Summary (Masterplots: Revised Category Edition, British Fiction Series)
The House of Ravenshoe had long been a bastion of Catholicism in England, and the Church of Rome had for generations assigned a resident priest to the household. When he reached manhood, Densil Ravenshoe showed a rebellious spirit by going off to London and consorting with Lord Saltire, a notorious atheist. After he had been imprisoned for his debts, his father sent the resident priest to bail him out.
For a while, Densil was reconciled to priestly rule, but the new Father Mackworth had his difficulties with him. Densil at last married a Protestant woman, to the consternation of the Church. Five years went by, and Densil had no children. Father Mackworth was thinking of asking for another assignment, but what he heard when he was eavesdropping one evening caused him to stay on at Ravenshoe. Cuthbert, Densil’s first son, was born, and the priest had the satisfaction of baptizing him in the true faith.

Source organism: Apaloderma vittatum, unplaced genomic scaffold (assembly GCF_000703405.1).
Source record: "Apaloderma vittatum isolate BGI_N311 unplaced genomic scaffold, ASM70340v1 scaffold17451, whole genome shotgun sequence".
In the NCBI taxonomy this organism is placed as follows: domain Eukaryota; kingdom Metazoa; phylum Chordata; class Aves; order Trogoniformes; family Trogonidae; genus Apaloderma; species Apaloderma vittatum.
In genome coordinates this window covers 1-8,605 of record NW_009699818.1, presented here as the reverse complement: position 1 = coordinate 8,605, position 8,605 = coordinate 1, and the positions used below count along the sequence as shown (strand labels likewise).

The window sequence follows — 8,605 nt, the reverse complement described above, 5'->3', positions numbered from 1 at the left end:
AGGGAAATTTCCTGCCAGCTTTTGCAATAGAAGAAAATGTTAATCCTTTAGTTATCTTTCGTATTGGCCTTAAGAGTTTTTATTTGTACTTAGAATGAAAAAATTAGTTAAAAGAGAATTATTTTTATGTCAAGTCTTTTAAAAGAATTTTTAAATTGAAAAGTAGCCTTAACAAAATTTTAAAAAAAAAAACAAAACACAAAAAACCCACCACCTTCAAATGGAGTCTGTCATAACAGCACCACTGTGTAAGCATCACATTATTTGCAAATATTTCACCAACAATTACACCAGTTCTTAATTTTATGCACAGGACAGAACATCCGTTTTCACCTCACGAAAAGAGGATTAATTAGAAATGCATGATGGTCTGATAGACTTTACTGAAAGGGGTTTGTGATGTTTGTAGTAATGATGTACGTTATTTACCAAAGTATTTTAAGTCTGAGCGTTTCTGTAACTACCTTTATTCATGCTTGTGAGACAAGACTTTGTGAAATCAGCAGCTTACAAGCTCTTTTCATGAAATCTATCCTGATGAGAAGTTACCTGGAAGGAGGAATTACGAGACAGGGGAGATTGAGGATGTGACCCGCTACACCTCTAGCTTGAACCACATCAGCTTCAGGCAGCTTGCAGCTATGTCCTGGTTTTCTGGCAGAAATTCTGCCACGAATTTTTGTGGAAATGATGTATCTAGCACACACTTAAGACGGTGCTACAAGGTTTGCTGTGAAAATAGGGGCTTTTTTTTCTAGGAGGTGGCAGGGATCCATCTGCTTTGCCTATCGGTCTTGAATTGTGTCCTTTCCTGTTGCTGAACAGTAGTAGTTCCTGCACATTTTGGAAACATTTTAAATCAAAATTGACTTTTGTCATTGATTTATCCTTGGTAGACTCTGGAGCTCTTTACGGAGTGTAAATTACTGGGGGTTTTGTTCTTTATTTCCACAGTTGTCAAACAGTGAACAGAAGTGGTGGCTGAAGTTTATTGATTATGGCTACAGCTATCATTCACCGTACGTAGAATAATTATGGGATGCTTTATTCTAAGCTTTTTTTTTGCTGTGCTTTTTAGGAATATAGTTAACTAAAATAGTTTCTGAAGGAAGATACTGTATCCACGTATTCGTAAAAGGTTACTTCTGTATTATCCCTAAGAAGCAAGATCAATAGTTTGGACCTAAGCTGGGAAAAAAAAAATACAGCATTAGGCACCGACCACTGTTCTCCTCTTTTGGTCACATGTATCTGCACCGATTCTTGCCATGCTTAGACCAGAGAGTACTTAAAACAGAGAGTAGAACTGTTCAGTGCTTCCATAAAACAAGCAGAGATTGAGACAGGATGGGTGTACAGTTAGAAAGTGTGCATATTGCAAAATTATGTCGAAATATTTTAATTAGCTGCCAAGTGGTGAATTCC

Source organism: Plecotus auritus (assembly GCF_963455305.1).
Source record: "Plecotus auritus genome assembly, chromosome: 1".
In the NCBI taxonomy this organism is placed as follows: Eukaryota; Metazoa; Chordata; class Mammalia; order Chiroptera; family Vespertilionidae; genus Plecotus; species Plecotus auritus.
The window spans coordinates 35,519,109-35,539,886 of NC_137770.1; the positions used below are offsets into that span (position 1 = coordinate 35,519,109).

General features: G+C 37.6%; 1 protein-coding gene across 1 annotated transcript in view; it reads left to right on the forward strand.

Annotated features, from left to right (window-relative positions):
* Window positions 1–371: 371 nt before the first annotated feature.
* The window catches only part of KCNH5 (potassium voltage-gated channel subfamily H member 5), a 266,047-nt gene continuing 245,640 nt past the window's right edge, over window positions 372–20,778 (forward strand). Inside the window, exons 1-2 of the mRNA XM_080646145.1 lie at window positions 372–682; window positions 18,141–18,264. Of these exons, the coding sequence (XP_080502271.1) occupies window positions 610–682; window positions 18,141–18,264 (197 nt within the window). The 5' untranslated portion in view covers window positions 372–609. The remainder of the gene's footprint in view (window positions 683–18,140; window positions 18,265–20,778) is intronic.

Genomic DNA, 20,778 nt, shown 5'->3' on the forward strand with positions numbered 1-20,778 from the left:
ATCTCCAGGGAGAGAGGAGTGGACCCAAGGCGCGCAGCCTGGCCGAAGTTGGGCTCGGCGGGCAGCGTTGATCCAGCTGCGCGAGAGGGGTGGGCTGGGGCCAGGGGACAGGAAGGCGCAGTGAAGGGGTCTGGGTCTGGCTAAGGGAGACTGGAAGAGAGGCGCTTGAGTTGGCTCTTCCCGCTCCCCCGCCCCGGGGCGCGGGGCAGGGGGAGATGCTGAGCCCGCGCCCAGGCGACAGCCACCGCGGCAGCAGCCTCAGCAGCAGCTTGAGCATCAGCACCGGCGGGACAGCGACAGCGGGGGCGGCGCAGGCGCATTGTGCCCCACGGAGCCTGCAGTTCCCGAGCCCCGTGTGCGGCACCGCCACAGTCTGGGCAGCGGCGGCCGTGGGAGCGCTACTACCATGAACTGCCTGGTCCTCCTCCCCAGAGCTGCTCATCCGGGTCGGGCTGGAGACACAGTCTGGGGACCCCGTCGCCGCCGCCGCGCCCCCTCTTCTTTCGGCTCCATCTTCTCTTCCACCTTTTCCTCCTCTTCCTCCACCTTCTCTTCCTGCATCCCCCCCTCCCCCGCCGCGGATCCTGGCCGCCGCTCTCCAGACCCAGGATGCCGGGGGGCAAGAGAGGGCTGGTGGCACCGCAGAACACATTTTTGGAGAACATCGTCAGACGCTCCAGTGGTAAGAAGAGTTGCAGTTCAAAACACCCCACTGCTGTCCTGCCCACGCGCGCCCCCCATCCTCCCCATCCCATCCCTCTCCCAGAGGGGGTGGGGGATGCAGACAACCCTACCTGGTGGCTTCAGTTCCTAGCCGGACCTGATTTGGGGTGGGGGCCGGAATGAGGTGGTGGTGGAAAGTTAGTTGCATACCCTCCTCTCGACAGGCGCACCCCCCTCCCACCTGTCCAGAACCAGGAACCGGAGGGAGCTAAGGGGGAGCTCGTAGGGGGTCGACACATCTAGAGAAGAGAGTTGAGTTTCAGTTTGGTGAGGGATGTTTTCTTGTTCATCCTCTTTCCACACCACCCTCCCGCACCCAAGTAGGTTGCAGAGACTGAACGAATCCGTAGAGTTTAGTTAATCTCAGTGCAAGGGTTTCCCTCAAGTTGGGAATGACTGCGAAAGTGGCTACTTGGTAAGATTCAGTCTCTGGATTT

A second son, Charles, was born five years later. Densil’s wife died in childbirth, and shortly the terrible truth came out: Densil had promised to bring up his second son as a Protestant. Charles was given to a nurse, Norah, the wife of James Horton, the gamekeeper. She had a boy, William, just a week older than Charles, and she gladly accepted her new charge. Resolved that a Protestant should never own Ravenshoe, Father Mackworth made his plans early.
Charles was a cheerful lad, well liked by all. When he was ten years old, he...
(The entire section is 1203 words.)
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